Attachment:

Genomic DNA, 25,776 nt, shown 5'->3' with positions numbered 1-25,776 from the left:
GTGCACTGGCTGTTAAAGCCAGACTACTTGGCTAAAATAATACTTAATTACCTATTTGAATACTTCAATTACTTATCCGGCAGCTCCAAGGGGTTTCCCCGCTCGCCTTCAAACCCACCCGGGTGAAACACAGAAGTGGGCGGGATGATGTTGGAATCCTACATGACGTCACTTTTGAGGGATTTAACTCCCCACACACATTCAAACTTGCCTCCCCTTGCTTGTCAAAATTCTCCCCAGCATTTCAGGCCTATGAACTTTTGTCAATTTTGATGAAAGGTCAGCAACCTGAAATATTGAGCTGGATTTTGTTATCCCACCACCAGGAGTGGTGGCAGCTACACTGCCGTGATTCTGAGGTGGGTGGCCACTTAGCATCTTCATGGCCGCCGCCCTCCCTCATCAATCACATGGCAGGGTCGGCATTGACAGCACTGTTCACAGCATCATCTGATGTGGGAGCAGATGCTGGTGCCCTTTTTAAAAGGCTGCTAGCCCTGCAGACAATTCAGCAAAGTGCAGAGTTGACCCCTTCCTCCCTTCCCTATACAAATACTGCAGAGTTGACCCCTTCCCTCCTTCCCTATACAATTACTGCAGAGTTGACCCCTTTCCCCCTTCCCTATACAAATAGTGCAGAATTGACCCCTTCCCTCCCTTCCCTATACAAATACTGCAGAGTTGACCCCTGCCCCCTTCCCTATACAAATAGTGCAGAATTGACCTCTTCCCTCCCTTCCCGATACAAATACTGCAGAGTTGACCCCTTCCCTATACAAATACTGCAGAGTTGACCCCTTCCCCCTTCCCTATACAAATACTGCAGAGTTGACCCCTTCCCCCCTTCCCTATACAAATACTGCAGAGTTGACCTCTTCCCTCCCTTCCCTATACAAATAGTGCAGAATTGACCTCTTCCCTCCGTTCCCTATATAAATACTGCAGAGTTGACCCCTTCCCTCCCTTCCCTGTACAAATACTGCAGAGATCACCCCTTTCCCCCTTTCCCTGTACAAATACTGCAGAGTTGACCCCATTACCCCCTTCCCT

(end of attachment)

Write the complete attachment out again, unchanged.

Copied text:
Genomic DNA, 25,776 nt, shown 5'->3' with positions numbered 1-25,776 from the left:
GTGCACTGGCTGTTAAAGCCAGACTACTTGGCTAAAATAATACTTAATTACCTATTTGAATACTTCAATTACTTATCCGGCAGCTCCAAGGGGTTTCCCCGCTCGCCTTCAAACCCACCCGGGTGAAACACAGAAGTGGGCGGGATGATGTTGGAATCCTACATGACGTCACTTTTGAGGGATTTAACTCCCCACACACATTCAAACTTGCCTCCCCTTGCTTGTCAAAATTCTCCCCAGCATTTCAGGCCTATGAACTTTTGTCAATTTTGATGAAAGGTCAGCAACCTGAAATATTGAGCTGGATTTTGTTATCCCACCACCAGGAGTGGTGGCAGCTACACTGCCGTGATTCTGAGGTGGGTGGCCACTTAGCATCTTCATGGCCGCCGCCCTCCCTCATCAATCACATGGCAGGGTCGGCATTGACAGCACTGTTCACAGCATCATCTGATGTGGGAGCAGATGCTGGTGCCCTTTTTAAAAGGCTGCTAGCCCTGCAGACAATTCAGCAAAGTGCAGAGTTGACCCCTTCCTCCCTTCCCTATACAAATACTGCAGAGTTGACCCCTTCCCTCCTTCCCTATACAATTACTGCAGAGTTGACCCCTTTCCCCCTTCCCTATACAAATAGTGCAGAATTGACCCCTTCCCTCCCTTCCCTATACAAATACTGCAGAGTTGACCCCTGCCCCCTTCCCTATACAAATAGTGCAGAATTGACCTCTTCCCTCCCTTCCCGATACAAATACTGCAGAGTTGACCCCTTCCCTATACAAATACTGCAGAGTTGACCCCTTCCCCCTTCCCTATACAAATACTGCAGAGTTGACCCCTTCCCCCCTTCCCTATACAAATACTGCAGAGTTGACCTCTTCCCTCCCTTCCCTATACAAATAGTGCAGAATTGACCTCTTCCCTCCGTTCCCTATATAAATACTGCAGAGTTGACCCCTTCCCTCCCTTCCCTGTACAAATACTGCAGAGATCACCCCTTTCCCCCTTTCCCTGTACAAATACTGCAGAGTTGACCCCATTACCCCCTTCCCT